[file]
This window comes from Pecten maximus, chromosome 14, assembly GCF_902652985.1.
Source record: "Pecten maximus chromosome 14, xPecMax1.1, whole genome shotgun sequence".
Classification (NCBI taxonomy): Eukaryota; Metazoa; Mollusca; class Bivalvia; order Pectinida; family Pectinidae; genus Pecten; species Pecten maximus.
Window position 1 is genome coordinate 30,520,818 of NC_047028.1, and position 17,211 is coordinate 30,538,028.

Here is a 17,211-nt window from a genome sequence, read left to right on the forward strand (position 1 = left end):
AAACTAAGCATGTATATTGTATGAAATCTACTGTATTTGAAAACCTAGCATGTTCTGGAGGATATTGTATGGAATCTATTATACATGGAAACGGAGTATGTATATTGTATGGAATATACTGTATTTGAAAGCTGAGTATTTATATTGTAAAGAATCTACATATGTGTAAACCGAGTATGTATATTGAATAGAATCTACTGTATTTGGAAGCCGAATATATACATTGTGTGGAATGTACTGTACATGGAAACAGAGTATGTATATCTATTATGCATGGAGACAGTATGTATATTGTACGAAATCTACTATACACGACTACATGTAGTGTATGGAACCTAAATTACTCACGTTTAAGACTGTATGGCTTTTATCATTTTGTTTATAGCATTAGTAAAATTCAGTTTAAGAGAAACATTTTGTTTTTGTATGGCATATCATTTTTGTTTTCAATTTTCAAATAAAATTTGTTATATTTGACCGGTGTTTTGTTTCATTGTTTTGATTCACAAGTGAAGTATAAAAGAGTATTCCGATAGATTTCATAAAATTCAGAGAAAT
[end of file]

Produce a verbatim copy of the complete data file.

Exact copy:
This window comes from Pecten maximus, chromosome 14, assembly GCF_902652985.1.
Source record: "Pecten maximus chromosome 14, xPecMax1.1, whole genome shotgun sequence".
Classification (NCBI taxonomy): Eukaryota; Metazoa; Mollusca; class Bivalvia; order Pectinida; family Pectinidae; genus Pecten; species Pecten maximus.
Window position 1 is genome coordinate 30,520,818 of NC_047028.1, and position 17,211 is coordinate 30,538,028.

Here is a 17,211-nt window from a genome sequence, read left to right on the forward strand (position 1 = left end):
AAACTAAGCATGTATATTGTATGAAATCTACTGTATTTGAAAACCTAGCATGTTCTGGAGGATATTGTATGGAATCTATTATACATGGAAACGGAGTATGTATATTGTATGGAATATACTGTATTTGAAAGCTGAGTATTTATATTGTAAAGAATCTACATATGTGTAAACCGAGTATGTATATTGAATAGAATCTACTGTATTTGGAAGCCGAATATATACATTGTGTGGAATGTACTGTACATGGAAACAGAGTATGTATATCTATTATGCATGGAGACAGTATGTATATTGTACGAAATCTACTATACACGACTACATGTAGTGTATGGAACCTAAATTACTCACGTTTAAGACTGTATGGCTTTTATCATTTTGTTTATAGCATTAGTAAAATTCAGTTTAAGAGAAACATTTTGTTTTTGTATGGCATATCATTTTTGTTTTCAATTTTCAAATAAAATTTGTTATATTTGACCGGTGTTTTGTTTCATTGTTTTGATTCACAAGTGAAGTATAAAAGAGTATTCCGATAGATTTCATAAAATTCAGAGAAAT